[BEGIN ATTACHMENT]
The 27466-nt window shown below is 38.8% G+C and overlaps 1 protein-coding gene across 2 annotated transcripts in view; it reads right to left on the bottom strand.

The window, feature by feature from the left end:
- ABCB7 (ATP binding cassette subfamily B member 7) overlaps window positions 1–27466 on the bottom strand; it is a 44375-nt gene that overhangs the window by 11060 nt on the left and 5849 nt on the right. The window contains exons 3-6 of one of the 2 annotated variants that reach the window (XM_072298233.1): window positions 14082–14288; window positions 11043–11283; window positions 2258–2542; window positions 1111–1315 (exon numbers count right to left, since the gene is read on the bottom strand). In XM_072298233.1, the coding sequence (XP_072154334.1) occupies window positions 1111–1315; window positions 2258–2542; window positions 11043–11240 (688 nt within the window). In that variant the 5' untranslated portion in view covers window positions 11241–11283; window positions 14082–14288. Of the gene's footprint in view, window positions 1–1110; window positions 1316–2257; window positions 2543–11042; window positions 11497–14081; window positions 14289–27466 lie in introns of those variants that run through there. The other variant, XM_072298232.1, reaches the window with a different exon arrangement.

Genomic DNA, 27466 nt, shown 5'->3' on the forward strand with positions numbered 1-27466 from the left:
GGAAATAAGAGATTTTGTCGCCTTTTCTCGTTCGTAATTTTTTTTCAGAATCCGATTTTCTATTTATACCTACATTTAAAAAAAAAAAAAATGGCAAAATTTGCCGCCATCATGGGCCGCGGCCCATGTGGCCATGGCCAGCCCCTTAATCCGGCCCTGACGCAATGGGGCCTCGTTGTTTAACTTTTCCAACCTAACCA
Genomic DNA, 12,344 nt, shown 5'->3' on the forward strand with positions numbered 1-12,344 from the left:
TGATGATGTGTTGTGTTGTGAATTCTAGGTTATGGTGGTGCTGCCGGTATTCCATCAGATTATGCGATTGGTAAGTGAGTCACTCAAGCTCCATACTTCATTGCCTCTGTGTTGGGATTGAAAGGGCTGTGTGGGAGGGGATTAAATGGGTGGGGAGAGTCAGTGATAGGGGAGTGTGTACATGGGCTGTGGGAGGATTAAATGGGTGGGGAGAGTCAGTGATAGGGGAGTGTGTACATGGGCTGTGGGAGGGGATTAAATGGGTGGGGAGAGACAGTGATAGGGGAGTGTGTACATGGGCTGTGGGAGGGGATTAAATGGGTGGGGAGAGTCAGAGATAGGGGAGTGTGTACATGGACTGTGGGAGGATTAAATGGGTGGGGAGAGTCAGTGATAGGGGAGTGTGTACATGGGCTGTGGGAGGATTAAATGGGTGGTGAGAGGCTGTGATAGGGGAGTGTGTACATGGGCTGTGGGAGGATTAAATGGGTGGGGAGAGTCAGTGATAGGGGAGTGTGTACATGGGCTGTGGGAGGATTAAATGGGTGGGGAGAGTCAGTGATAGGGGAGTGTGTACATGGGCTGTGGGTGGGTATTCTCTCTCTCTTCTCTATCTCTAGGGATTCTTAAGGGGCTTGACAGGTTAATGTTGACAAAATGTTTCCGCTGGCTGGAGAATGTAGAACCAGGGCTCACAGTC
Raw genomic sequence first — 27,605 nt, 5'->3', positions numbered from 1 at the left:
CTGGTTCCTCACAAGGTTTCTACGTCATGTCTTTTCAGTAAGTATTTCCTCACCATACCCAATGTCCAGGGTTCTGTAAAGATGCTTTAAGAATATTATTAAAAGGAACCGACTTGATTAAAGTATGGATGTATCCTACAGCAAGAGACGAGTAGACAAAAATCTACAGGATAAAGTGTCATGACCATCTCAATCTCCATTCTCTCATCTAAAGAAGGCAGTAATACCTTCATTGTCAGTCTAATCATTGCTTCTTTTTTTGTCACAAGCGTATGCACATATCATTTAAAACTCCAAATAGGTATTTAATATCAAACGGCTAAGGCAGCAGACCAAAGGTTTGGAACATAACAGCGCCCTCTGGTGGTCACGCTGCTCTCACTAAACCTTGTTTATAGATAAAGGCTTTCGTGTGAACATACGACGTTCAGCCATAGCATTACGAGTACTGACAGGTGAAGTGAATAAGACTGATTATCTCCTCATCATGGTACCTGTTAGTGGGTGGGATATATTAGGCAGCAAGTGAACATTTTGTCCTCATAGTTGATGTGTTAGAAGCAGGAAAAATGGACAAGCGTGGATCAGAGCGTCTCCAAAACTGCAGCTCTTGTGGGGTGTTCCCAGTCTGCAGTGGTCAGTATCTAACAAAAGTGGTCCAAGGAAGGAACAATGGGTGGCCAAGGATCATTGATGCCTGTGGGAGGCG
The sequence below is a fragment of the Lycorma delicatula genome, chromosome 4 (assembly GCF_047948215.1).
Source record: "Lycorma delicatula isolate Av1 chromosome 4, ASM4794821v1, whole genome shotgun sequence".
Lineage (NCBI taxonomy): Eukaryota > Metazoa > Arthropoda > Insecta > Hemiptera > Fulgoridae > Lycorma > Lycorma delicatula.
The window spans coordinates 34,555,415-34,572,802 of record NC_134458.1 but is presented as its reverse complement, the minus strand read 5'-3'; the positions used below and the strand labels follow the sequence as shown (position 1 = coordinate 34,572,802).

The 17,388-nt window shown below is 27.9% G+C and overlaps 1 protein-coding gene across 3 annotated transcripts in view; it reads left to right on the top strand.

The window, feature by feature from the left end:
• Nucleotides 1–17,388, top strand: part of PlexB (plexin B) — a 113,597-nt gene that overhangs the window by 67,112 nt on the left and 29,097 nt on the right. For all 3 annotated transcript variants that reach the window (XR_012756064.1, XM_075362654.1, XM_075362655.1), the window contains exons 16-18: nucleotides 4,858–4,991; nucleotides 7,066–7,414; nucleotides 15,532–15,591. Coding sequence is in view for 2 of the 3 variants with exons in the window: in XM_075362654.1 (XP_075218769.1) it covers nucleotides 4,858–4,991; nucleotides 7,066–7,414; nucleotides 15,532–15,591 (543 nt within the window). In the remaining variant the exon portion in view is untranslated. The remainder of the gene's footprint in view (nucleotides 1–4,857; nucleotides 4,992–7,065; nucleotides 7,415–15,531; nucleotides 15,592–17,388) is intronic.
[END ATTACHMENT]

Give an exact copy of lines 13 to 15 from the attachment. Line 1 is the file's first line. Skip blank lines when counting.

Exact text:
The window spans coordinates 34,555,415-34,572,802 of record NC_134458.1 but is presented as its reverse complement, the minus strand read 5'-3'; the positions used below and the strand labels follow the sequence as shown (position 1 = coordinate 34,572,802).

The 17,388-nt window shown below is 27.9% G+C and overlaps 1 protein-coding gene across 3 annotated transcripts in view; it reads left to right on the top strand.

The window, feature by feature from the left end: